Tuesday, December 13, 2011

PANGEA report on biofuels and land grabbing


New report from something called PANGEA, on biofuel growing and land grabbing. For the businesses and are involved in growing biofuels.

Most significant bit I can see says, in advice to investors:

4. If the costs of sustainable and fair production are not economically viable, then perhaps the project should not be carried out.

Exec summary says:

PANGEA considers land tenure systems in Sub-Saharan Africa to be one
of the greatest challenges underpinning the land grabbing debate. PANGEA prepared this analysis for its members in order to inform them of the enormous and often overlooked role land tenure systems play in the contentious issue of land grabbing, which is currently prevalent in developing countries and more specifically in Sub-Saharan Africa. It therefore seeks to illustrate how biofuels themselves are not at the root of the land grabbing quandary and simultaneously aims to identify steps investors, governments and civil society must take to improve the quality of land deals in these Sub-Saharan countries.

By analysing the tenure systems of three countries in distinct political regions in Sub-Saharan Africa: Ethiopia, Mali and Sierra Leone, PANGEA identified the following weaknesses that facilitate instances of land grabbing in these countries:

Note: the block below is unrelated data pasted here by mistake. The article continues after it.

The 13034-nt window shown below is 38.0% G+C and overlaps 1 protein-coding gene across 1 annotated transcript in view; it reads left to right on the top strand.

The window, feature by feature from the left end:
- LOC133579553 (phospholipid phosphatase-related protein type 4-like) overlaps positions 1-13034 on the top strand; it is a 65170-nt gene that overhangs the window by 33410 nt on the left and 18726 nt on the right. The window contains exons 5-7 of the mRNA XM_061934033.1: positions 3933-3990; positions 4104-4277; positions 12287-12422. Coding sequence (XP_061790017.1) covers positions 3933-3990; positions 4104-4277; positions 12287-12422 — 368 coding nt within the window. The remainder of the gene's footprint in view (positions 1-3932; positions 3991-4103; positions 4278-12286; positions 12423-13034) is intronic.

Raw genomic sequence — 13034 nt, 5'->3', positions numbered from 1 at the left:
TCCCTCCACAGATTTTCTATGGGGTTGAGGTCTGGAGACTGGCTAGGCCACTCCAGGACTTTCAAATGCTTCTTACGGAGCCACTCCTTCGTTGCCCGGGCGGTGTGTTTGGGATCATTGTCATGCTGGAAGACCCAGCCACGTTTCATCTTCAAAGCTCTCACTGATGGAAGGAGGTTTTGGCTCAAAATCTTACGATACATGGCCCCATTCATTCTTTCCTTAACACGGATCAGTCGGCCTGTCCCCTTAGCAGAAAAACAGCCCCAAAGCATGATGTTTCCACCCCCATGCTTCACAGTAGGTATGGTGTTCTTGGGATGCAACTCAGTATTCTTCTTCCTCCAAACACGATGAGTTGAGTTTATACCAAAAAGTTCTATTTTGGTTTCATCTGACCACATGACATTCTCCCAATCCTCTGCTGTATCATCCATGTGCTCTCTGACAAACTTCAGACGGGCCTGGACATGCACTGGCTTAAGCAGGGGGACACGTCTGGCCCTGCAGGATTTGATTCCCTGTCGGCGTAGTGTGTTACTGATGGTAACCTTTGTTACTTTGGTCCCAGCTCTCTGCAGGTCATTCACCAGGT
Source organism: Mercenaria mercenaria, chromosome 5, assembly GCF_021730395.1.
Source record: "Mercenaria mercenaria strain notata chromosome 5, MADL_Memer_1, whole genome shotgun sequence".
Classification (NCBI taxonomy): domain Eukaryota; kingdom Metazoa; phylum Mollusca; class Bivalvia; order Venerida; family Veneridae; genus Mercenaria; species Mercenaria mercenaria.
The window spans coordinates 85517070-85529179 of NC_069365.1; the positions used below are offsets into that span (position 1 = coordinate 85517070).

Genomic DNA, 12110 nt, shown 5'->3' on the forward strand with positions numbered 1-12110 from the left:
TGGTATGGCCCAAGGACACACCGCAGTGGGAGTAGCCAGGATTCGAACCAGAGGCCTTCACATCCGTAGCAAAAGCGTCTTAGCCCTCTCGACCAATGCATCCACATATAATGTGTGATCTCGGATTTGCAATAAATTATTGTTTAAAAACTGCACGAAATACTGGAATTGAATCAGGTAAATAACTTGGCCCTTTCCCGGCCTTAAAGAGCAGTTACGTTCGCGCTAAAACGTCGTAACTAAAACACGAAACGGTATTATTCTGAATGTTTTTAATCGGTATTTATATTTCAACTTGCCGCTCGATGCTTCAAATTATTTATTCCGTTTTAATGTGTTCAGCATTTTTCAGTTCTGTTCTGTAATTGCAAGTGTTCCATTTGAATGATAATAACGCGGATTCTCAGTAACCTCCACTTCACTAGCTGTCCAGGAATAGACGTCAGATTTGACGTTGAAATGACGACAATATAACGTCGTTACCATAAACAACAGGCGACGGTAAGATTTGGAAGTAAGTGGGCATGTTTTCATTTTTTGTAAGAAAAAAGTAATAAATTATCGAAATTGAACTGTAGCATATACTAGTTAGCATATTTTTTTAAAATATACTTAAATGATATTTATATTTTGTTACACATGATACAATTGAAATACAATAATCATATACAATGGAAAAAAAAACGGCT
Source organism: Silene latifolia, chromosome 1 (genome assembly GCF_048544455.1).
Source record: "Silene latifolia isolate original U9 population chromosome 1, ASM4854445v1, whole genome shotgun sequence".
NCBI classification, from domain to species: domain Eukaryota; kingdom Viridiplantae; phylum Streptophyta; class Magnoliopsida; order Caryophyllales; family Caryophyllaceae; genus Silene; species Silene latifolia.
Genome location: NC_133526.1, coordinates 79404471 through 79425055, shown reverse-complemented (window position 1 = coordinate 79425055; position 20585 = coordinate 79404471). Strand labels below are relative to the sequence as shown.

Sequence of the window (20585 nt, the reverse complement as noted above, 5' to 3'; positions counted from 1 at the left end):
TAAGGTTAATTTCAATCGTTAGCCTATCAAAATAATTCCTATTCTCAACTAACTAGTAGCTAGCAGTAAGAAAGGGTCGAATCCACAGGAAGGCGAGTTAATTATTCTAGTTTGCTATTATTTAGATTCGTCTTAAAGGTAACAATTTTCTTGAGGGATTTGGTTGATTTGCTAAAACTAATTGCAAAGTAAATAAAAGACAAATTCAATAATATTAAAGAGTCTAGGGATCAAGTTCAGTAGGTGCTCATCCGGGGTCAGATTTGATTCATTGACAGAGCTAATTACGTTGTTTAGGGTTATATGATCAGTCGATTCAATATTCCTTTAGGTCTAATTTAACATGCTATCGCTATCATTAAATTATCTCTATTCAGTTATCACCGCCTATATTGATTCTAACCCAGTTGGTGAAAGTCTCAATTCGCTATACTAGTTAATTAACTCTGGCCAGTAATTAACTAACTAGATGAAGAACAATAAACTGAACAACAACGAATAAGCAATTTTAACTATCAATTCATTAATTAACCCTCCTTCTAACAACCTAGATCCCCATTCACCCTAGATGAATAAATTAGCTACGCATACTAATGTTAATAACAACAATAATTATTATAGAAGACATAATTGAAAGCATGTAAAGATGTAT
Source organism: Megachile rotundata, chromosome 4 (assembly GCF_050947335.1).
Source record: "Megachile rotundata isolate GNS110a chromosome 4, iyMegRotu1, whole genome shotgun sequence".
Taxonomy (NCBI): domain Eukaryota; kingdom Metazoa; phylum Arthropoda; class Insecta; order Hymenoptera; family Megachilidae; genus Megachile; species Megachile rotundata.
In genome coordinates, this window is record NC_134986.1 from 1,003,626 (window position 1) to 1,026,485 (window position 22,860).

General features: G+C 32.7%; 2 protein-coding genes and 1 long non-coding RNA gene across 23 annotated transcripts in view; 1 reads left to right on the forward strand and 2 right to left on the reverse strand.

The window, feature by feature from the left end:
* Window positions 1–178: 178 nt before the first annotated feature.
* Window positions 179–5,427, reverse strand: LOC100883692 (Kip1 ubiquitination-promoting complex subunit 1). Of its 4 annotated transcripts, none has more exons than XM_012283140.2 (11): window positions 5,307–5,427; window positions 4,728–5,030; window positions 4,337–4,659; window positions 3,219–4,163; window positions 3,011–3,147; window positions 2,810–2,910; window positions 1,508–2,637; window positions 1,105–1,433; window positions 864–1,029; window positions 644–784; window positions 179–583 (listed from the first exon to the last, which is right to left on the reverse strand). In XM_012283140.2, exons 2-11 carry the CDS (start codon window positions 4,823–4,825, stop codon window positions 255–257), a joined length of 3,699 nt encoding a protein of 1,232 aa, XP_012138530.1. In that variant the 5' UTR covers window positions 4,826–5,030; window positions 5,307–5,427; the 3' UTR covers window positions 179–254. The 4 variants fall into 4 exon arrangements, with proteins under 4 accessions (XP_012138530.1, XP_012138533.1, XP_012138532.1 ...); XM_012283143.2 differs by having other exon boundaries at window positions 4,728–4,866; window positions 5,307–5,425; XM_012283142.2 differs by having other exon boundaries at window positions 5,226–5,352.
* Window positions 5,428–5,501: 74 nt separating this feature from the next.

1. Lack of secure land rights
2. Lack of functional and consistent institutional framework
3. Lack of transparency between the various stakeholders in land deals
4. Lack of consistent community consultation
5. Lack of environmental and social impact assessments

PANGEA analysed these weaknesses and recommends that the following
steps be taken by the various stakeholders (the government, then investors and the community or civil society) in order to avoid the occurrence of land deals that may be classified as land grab:

Recommendations for Host Governments:

1. Strengthen the country's tenure system by: carrying out comprehensive land use planning; strengthening land rights via land certification and registration; improving monitoring and enforcement of laws and investment requirements; ensuring transparency and public scrutiny of deals.

2. Ensure accountability to the people they represent

Recommendations for Investors:

1. Understand local tenure system, including its weaknesses;

2. Conduct inclusive and extensive social and environmental assessments and follow its recommendations;

3. Sign up to recognised certification schemes to make sure product was
produced sustainably and contributed to the development of local

4. If the costs of sustainable and fair production are not economically viable, then perhaps the project should not be carried out.

Recommendations for Host Communities and Civil Society

1. Work with local groups to help inform, educate and support their claims to land and to make sure they have representation;

2. Create incentives for skill transfer – legal, representative – so locals can advocate on behalf of vulnerable communities;

3. It is necessary that local communities embrace their voice and capacity to influence land deals.

and here is how Biofuels Digest sells it:


The Big Land Grab: what's at stake for biofuels, and you?


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Biofuels are a wide range of fuels which are in some way derived from biomass.

Your idea?